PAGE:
CULTURE BLOG

ADVENTURE BY BIKE®

Getting Cranky!

Yesterdays results are in. SRAM Rival was the #1 choice. Now that we've picked a component group to base this build around, lets talk crank type and crank gearing? Compact vs non compact and what size chainrings?

Comments should be about Crank type (compact vs non compact) and front chain ring recommendation (if you have one).

Update on yesterday's results.

First, I threw Bobby's vote out as he can't vote. If needed, Bobby could prove to be the pivotal voter. We'll see. I also didn't count any vote that didn't state a specfic brand or model. If you said any, those comments are being treated as swing votes.

% by Brand
Sram 46%
Shimano 27%
Campy 27%


% by Model
Sram Rival = 23%
Sram Force = 15%
Shimano Ultegra Mix = 11.5%
Shimano Ultegra SL = 11.5%
Chorus = 11.5%
Centaur = 11.5% (without Bobby's vote)
SRAM Red = 3.8%
Shimano D-Ace = 3.8%

The last 8% didn't state a model, only a brand.

So....2009 Sram Rival it is!

Share this post:

ABOUT THE AUTHOR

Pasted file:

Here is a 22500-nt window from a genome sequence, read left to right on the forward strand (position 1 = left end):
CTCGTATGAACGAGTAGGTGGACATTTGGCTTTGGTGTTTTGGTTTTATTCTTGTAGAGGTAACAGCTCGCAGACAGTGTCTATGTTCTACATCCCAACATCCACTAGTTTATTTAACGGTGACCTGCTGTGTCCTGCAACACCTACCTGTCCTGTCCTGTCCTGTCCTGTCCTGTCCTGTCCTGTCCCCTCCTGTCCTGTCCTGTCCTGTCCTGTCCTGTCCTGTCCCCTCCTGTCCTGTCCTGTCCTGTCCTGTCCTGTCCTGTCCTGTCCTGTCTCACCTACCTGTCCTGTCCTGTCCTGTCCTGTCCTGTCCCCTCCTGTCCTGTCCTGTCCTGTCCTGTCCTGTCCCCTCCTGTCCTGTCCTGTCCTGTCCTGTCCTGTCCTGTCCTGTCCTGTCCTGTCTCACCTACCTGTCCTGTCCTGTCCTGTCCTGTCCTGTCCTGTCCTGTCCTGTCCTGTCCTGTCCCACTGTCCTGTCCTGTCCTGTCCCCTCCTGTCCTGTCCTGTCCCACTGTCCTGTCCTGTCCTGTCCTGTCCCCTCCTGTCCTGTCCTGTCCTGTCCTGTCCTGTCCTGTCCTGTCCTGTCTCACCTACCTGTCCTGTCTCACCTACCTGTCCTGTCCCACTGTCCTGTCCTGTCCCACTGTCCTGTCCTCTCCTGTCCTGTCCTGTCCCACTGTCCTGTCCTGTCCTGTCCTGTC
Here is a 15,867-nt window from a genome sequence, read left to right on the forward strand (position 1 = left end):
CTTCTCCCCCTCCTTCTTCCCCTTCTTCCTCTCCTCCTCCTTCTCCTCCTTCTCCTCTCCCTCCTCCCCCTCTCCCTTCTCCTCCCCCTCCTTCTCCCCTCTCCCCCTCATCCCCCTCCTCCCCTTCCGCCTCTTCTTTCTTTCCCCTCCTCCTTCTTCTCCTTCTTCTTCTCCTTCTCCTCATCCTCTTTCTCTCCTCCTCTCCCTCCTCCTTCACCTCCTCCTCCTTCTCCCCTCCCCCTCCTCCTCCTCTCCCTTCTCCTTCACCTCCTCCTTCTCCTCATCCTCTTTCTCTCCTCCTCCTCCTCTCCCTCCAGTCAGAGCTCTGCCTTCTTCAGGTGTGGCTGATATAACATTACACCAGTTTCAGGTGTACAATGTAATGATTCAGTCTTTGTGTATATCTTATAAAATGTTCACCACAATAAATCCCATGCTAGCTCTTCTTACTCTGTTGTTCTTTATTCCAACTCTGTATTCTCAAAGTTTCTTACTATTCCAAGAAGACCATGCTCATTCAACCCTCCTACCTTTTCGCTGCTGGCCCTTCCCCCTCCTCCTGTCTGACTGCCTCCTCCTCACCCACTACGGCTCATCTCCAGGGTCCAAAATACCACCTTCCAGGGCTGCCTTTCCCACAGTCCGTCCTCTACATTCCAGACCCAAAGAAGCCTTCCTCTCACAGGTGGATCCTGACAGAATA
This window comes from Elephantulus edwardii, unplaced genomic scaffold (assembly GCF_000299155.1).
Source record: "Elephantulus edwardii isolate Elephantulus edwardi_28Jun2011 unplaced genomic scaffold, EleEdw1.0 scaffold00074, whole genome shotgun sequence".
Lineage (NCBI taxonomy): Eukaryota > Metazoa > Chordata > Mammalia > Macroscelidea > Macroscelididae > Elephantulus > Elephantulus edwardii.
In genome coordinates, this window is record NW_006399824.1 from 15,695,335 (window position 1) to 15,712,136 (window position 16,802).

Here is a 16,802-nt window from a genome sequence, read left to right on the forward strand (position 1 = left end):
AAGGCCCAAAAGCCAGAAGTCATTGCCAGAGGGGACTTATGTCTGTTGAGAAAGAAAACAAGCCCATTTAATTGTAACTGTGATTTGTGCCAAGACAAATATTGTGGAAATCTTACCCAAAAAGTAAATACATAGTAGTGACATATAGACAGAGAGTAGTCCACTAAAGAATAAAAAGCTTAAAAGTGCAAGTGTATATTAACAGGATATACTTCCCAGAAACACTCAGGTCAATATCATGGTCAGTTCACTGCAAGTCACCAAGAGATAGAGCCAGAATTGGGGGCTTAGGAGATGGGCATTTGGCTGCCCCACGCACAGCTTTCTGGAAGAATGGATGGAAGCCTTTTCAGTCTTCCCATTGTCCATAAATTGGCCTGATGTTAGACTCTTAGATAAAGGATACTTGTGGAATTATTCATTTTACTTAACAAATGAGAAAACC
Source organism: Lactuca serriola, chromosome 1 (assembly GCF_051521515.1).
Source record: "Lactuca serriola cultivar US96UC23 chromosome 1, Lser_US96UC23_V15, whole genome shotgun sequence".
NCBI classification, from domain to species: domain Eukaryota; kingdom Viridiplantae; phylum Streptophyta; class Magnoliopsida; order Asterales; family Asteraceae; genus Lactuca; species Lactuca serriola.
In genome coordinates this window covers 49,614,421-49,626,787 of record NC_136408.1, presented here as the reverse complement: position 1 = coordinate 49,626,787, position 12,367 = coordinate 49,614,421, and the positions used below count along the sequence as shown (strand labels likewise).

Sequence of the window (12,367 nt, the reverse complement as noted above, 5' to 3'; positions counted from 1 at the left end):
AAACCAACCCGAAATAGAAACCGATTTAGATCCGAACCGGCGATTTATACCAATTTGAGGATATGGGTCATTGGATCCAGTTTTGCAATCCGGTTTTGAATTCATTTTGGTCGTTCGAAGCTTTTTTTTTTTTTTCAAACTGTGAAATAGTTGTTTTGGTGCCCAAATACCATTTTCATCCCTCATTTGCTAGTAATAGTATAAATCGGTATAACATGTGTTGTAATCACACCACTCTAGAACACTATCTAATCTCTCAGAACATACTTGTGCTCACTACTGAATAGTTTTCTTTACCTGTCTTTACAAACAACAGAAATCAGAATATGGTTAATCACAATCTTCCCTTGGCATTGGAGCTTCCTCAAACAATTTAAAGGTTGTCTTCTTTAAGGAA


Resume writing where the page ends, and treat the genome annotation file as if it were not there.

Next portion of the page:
Jason Boucher

Growing up as a Minnesota farm boy, I developed an appreciation and love for land and open space. This appreciation has fostered two passions, cycling and photography. Both of these passions provide freedom, encourage me to explore and foster creativity. More importantly though, my journey with a bike and a camera reminds me that the world is big and I am small.

COMMENTS (29)

 BluesDawg |

Compact double. 34/48 works great in combination with 11/28 ten speed.

 Stevezy |

I think gearing depends on the target consumer.  If this is intended to be a road racer, then a traditional 53/39 would fit the bill.  If this isn’t, I think 50/36 would be a great option.